Ginni Rometty on Precision Regulation:
Every government right now, the issue is privacy of consumer data. And so every government is itching to regulate. And I think the risk we all have is that there's a great overreaction and the casualty is the whole digital economy. Where really what we have to protect is consumer privacy. And that's consent, opt out, ability to delete. And that is what I would call almost like precision medicine, precision regulation.
Ginni Rometty on Trust:
We're 108 years old, and we have always lived by that view. That we exist because clients trust us with data. So I think every company now has to do that, when everyone's looking to benefit from it. If you're gonna benefit from it, you have to live by those rules.
Ginni Rometty on Oil Metaphor:
I think it was probably 7 years ago I started using that oil metaphor, but it was for a different reason. It wasn't about limited, not limited. I think the real point to that metaphor is: value goes to those that actually refine it, not to those who just hold it. And just like with countries, poor countries have oil. And so, that's what that meant. I think the future, and again I just left a discussion on this, people say 'Well gee, if as an example China has no privacy rules and has all this data, do they win in AI?' Having a lot of data, for the current state of AI, is useful. But there's more and more AI innovation being done that learns with less data. So I don't call this a war, one way or the other, that's over. This idea that our technologies are going to learn with less data, that's what we're working on and others are, it's gonna make a big difference here.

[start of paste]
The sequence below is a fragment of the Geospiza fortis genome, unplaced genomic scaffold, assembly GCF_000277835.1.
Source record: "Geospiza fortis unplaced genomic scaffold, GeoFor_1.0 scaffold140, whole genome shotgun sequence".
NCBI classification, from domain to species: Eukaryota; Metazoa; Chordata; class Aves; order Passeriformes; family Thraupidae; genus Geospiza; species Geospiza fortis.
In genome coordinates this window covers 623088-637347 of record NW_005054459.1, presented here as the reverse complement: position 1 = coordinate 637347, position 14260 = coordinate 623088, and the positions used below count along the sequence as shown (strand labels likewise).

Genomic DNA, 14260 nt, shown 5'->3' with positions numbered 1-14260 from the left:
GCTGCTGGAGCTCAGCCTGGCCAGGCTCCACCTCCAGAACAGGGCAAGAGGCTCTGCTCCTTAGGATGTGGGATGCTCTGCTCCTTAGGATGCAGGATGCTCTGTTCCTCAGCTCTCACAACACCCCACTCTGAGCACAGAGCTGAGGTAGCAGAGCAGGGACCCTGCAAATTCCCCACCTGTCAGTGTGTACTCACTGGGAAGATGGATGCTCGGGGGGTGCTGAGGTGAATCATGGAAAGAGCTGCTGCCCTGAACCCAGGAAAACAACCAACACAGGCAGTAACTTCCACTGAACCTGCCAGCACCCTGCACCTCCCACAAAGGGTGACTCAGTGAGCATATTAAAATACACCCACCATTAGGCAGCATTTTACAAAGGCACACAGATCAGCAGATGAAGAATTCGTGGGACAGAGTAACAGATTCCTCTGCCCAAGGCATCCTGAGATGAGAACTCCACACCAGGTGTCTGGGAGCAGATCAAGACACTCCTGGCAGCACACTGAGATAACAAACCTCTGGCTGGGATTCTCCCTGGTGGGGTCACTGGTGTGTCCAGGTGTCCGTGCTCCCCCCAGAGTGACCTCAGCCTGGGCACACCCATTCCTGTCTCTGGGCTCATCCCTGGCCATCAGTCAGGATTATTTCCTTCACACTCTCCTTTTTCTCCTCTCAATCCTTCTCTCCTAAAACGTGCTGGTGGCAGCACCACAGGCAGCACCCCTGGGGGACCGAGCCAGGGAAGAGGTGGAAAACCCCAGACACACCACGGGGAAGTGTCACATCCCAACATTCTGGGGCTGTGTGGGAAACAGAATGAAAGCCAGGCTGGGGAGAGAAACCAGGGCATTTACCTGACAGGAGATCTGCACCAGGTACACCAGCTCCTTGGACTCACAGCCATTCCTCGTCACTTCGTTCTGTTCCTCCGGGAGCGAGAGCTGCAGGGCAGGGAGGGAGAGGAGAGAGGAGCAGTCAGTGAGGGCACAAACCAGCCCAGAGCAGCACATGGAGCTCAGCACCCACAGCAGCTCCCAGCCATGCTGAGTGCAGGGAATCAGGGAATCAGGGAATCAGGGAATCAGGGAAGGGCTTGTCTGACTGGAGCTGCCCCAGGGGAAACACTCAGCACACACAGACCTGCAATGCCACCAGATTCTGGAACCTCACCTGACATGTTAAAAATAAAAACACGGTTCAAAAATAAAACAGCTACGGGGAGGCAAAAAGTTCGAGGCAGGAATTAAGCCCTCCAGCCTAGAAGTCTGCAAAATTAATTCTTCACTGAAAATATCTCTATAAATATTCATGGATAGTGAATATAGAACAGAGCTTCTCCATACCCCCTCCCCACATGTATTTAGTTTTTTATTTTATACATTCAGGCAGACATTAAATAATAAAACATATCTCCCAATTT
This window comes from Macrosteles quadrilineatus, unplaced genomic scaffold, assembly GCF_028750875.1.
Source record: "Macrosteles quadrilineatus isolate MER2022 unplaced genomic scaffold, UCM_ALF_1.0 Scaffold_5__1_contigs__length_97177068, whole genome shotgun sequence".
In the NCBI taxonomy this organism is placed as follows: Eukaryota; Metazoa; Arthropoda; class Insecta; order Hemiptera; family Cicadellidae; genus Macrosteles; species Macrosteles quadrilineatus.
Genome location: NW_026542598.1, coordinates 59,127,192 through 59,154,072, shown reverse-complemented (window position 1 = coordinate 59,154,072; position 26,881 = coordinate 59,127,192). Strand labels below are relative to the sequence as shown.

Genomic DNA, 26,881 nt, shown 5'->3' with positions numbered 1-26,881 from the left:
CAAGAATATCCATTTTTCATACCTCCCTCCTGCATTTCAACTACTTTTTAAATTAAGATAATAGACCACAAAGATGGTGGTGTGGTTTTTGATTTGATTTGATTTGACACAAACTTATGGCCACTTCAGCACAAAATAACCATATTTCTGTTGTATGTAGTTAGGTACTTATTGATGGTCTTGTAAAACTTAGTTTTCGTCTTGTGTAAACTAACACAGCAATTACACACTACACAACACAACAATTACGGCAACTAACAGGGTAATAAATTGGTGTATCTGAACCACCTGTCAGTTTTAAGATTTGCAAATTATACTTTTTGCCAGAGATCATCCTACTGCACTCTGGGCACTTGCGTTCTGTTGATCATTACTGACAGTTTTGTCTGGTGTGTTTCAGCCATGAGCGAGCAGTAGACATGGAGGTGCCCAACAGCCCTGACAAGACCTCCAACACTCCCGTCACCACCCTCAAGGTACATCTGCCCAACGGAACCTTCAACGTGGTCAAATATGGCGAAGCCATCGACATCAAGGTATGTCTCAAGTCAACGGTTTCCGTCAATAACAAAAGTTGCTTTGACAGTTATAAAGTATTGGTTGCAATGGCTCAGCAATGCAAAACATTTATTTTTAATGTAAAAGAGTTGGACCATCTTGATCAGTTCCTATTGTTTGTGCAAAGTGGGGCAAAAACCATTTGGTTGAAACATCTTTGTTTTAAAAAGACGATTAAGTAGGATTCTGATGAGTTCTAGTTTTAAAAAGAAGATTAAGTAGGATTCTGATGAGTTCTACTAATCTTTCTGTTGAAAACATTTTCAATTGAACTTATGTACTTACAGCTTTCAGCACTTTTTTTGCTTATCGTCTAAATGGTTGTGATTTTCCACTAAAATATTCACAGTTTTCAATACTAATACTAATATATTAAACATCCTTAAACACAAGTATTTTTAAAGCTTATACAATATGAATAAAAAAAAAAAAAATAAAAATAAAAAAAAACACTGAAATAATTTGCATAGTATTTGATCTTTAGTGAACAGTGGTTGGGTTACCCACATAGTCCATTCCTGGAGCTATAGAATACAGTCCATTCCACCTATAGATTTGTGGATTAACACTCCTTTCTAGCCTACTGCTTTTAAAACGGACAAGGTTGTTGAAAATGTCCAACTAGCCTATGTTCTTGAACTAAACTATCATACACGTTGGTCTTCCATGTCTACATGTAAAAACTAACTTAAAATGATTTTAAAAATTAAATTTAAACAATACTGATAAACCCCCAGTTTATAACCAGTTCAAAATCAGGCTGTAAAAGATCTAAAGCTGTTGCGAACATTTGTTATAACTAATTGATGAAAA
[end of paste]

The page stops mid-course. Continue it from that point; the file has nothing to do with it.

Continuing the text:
Ginni Rometty on Skills Crisis:
I think there's another side to tax reform of why haven't we see as much prolonged sustained. Again another discussion we just had. Yes, there's been tax reform, but we have not paid as much attention to, to me, the societal issues. There's A) this trust headwind you just mentioned with data. But this skills crisis is a real issue. So you may take and have capital, but if we don't help bridge these gaps on skills, I think this is what you're missing. And, you know, fourth industrial revolution is the topic here, every past industrial revolution had a great technology, but then it was accompanied by both physical infrastructure and societal infrastructure to spread the benefits evenly. That's what we haven't paid attention to.
CNBC's "Squawk Box" with Silver Lake Partners & North Island Co-Founder Glenn Hutchins
Glenn Hutchins on Market Data Disparity:
People are all looking at economic data and concluding -- reaching one conclusion from it. They're looking at the markets and reaching a different conclusion, or wondering why the two seem to be different. We have to understand the markets are backward – the economic data, pardon me, is backward looking. What happened in the 4th quarter, right? The markets are forecasting the future, and so the markets right now are saying something very different for what they expect for the future than what the economic data is showing happened in the most recent past.